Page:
A Veteran stays home on Memorial Day

I suspected the call might not come this year. After two years of reluctantly turning down the invitation to join fellow Veterans marching in my town's Memorial Day parade, no request for my participation came this May. I was relieved.

I still don't know the origin of the list that somehow makes its way into the hands of well-meaning people such as the parade organizer and the kind Girl Scouts who deliver homemade cookies to our homes each Veterans Day. Somehow they know who the Vets are in my small New York town and they go out of their way to honor us, including asking us to march in the annual Memorial Day parade.

And yet every year since the Iraq war began, I simply can't do it. I don't struggle as mightily now as I did a year or two ago as my thoughts and raw feelings on the subject have become crystal clear.

It is a sick paradox that Veterans -- who should despise George W. Bush and his administration more than most -- are still among the groups that seem to stand by his side, largely supported him as recently as the 2004 election and even donated to his efforts to retain his unfortunate Command-in-Chief role. Forget the Swift Boat Liars, who so cruelly assailed John Kerry in 2004 with their fictitious and irrelevant accounts of his Vietnam service -- they're so far gone that only greed or mental illness can explain their conduct and I can only hope that none live in my town.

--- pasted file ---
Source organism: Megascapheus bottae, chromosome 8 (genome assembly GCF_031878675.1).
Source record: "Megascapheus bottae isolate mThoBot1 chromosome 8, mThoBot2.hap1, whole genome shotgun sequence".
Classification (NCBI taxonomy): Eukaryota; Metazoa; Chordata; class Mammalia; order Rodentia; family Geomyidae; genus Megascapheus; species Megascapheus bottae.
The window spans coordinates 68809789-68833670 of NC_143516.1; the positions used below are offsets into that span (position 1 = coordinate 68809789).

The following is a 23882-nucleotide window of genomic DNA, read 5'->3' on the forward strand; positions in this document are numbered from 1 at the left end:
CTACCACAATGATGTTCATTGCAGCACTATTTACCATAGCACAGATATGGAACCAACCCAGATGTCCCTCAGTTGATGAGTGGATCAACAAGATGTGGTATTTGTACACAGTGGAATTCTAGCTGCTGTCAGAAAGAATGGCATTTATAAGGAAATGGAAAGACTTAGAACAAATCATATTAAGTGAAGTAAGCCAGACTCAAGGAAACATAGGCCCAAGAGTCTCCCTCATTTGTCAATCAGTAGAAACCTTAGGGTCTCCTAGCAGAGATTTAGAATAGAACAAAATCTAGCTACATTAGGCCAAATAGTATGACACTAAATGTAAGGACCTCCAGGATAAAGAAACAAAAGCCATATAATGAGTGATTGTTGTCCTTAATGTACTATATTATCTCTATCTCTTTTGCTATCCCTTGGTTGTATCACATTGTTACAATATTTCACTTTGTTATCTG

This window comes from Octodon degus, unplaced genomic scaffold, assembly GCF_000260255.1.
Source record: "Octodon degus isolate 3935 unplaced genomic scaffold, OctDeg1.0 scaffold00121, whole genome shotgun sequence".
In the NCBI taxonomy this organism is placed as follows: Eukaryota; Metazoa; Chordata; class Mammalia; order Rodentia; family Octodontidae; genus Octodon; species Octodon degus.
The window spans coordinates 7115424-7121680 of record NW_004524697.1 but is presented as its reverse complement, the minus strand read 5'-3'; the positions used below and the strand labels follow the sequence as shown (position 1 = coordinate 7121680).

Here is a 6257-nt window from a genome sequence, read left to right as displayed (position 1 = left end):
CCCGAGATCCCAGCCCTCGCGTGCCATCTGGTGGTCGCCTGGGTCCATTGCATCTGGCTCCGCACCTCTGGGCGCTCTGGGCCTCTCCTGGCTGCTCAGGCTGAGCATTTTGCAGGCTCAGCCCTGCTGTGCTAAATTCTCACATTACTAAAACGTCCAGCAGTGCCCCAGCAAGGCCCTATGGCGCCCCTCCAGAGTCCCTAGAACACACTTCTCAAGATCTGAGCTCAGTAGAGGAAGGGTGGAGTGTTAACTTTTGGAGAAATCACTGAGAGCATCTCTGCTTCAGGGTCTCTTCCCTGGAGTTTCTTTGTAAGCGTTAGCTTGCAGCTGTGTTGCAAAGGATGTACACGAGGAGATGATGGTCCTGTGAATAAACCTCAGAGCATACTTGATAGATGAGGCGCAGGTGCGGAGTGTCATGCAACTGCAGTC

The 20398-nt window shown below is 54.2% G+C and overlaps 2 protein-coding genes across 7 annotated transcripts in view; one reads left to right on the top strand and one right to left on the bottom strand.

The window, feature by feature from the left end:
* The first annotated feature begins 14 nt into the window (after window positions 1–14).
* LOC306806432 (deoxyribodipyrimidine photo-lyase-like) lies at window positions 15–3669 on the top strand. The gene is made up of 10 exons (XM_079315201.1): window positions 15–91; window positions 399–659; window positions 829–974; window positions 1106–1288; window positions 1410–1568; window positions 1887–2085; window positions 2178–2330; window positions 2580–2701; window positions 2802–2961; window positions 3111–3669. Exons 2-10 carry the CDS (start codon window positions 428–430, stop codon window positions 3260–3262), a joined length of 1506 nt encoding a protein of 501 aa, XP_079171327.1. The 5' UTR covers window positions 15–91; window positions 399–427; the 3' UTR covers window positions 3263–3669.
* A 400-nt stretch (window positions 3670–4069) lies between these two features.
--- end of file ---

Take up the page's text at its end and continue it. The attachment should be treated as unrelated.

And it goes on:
But as far as I'm concerned, any of my neighbors who voted for Bush -- and certainly those who support him even today, with so many more facts to work with -- have on their hands the blood of almost 2,500 of our brothers and sisters who have died in Iraq. And, while I understand that Memorial Day is supposed to be an apolitical day of solemn remembrance, I just cannot bring myself to march should-to-shoulder with them.

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